Patrizia Mondello, MD, PhD

Researcher Spotlight

Researcher Spotlight: Patrizia Mondello, MD, PhD

Mayo Clinic, Rochester 

Follicular lymphoma (FL) is generally slow-growing cancer
with an overall favorable prognosis. One subset, known as
FL3B, has a distinctly worse clinical outcome with limited treatment options. The same treatments used to manage the other, less aggressive FL subsets are significantly less effective for FL3B. Similarly, the regimens used to treat aggressive diffuse large B-cell lymphoma (DLBCL) fail to cure almost half of patients with FL3B. Given the limited treatment options, a better understanding of the genetic mutations characteristic of FL3B is needed, as is cataloging the different types of immune cells that infiltrate these tumors. This information is critical to identifying novel and more effective therapies for this disease subset.

Dr. Patrizia Mondello’s LRF research project proposes to define the landscape of genetic alterations that are frequently found in FL3B tumors and to characterize the immune cells that are critical for managing this subset of follicular lymphomas using cutting-edge technology, including targeted genetic sequencing and mass cytometry. “We have assembled one of the largest cohorts of tumors
from patients with FL3B with the corresponding clinical data regarding treatment and outcomes, which will be used for this analysis. This work will fill an unmet need to understand the biology of FL3B and lay the groundwork for introducing targeted therapies as novel avenues of treatment for this otherwise deadly disease,” explains Dr. Mondello.

She completed her MD, residency, and fellowship at the University of Messina in Messina, Italy. Dr. Mondello recently transitioned to Mayo Clinic, Rochester from Memorial Sloan Kettering Cancer Center where she was an Advanced Oncology Fellow in the Department of Medicine. She focuses on the biology and molecular targeting of B-cell lymphomas, identifying the epigenetic basis of hematologic malignancies and therapeutic targeting of oncogenic transcriptional and epigenetic repressors. Given her interest in the molecular mechanisms underlying cancer development, Dr. Mondello enrolled in a PhD program under the supervision of past LRF Scientific Advisory Board Member (SAB), Dr. Anas Younes. “In the Younes Lab, I explored the impact of novel therapeutic agents aimed at disrupting well-defined oncogenic signaling pathways, including PI3K, BCL2, and NF-kB. This work has led to the clinical investigation of 4 new combination therapies for diffuse large B-cell lymphoma. I then pursued my postdoctoral studies at Weill Cornell in the laboratory of LRF SAB member Dr. Ari Melnick, a world-renowned expert in transcription and epigenetics,” she adds.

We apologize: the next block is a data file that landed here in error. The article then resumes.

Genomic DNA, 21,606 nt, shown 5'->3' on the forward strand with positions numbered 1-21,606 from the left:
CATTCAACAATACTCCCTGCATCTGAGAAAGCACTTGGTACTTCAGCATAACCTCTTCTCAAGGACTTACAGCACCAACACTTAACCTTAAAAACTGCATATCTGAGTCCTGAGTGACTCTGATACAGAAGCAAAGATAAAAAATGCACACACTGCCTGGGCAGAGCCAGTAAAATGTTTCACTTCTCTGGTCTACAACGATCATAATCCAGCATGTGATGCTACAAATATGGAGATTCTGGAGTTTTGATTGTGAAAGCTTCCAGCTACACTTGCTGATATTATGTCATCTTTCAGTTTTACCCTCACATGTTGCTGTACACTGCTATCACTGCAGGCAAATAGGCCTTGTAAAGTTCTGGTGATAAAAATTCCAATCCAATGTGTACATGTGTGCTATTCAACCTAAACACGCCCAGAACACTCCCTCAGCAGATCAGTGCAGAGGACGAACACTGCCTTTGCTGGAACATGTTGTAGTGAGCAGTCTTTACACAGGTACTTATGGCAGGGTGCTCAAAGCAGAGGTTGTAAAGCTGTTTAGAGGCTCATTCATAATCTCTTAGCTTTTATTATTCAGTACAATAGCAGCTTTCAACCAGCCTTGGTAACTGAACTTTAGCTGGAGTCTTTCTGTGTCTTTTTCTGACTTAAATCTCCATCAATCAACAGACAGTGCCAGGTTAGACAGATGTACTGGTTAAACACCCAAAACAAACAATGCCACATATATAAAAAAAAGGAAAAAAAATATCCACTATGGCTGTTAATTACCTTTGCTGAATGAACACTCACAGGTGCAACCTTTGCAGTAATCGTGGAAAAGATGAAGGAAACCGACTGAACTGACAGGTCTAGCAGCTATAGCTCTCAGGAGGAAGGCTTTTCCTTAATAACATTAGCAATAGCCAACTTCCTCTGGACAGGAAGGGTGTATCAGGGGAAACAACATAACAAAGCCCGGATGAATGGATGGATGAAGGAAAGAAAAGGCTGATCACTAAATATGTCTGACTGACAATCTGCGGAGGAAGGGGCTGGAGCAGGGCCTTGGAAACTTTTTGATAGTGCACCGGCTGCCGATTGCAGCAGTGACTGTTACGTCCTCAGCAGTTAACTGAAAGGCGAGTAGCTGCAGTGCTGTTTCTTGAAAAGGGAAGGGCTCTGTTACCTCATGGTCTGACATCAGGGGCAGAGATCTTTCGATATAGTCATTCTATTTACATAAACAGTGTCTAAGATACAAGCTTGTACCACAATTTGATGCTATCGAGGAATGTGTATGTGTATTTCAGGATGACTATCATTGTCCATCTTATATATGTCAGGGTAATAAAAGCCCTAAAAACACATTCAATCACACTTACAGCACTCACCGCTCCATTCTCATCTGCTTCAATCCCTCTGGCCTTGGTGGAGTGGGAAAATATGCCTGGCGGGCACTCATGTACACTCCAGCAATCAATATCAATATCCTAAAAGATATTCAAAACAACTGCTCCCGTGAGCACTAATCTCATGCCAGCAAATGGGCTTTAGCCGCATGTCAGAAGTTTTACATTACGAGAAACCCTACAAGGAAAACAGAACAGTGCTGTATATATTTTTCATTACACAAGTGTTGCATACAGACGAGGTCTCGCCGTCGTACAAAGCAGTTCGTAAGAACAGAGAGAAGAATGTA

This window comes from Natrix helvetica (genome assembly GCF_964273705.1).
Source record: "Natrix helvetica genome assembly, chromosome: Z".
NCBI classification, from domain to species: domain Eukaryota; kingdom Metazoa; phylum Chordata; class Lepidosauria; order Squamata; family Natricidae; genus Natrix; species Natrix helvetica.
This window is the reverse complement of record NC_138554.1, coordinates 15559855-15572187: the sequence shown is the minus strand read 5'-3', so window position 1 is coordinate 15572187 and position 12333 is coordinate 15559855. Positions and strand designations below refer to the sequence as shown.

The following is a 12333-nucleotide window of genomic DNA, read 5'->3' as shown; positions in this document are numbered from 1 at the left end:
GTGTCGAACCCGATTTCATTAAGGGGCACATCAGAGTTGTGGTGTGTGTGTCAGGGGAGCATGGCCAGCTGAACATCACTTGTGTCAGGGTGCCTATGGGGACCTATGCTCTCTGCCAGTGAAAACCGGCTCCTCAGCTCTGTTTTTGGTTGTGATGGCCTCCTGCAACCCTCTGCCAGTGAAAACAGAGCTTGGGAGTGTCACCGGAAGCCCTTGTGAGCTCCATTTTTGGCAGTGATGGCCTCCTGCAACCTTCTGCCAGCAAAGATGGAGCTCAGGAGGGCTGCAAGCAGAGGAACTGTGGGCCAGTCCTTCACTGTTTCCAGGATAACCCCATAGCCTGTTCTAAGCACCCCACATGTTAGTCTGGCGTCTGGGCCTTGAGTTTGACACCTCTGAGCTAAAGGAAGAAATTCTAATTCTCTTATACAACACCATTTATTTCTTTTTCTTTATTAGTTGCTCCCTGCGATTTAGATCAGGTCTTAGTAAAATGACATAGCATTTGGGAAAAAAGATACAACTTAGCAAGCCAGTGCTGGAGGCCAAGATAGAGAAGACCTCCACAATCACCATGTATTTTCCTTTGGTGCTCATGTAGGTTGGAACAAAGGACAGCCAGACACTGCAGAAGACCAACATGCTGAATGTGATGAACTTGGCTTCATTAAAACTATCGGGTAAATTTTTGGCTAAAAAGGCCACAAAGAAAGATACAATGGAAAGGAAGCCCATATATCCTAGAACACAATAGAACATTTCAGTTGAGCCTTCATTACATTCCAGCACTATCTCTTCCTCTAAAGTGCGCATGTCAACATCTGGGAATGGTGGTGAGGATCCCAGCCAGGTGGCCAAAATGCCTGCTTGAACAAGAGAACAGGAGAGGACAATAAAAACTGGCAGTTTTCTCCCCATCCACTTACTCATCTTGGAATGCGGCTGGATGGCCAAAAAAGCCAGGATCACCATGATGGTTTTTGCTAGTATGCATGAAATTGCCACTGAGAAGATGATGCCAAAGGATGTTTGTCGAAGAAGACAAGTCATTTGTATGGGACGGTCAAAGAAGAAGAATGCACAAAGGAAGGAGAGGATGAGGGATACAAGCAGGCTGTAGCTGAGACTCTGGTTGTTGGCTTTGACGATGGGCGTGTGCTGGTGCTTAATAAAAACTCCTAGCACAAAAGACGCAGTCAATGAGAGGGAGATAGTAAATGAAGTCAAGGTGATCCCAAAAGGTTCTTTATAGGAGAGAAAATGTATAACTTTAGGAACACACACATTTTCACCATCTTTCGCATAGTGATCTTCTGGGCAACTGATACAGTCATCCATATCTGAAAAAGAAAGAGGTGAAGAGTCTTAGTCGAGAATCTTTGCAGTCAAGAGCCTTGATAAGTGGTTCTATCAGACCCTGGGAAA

Dr. Mondello’s passion for lymphoma comes from a personal experience, from watching a patient go through her journey with Hodgkin Lymphoma (HL). “She was an only child, an energetic 20-year-old who should have been spending the prime of her youth hanging on the beach with her friends that summer, listening to music, and shopping for a new pair of shoes. Instead, she was sitting in front of me, alone, a single window in a barren white walled room with just her hospital bed and her IV dripping saline,” Dr. Mondello recalls. “The day before she passed, she said something I will never forget – ‘Please find a cure to help me.’ Her words will continue with me throughout
my career.”

In ten years, Dr. Mondello sees herself as an independent investigator in a leading research institution in the United States where she can run an independent laboratory and maintain clinical activities as a medical oncologist. “My future interests lie in studying how chromatin modifiers cooperate with transcription factors to enable the phenotypic changes that occur in B-cells during humoral immune response, and how mutations of the respective genes cause aberrant epigenetic reprogramming of B-cells to drive malignancies,” she says. “I believe that further understanding of aberrant epigenetic programming will lead to the identification of more powerful and less toxic targeted treatments for patients with lymphoma.”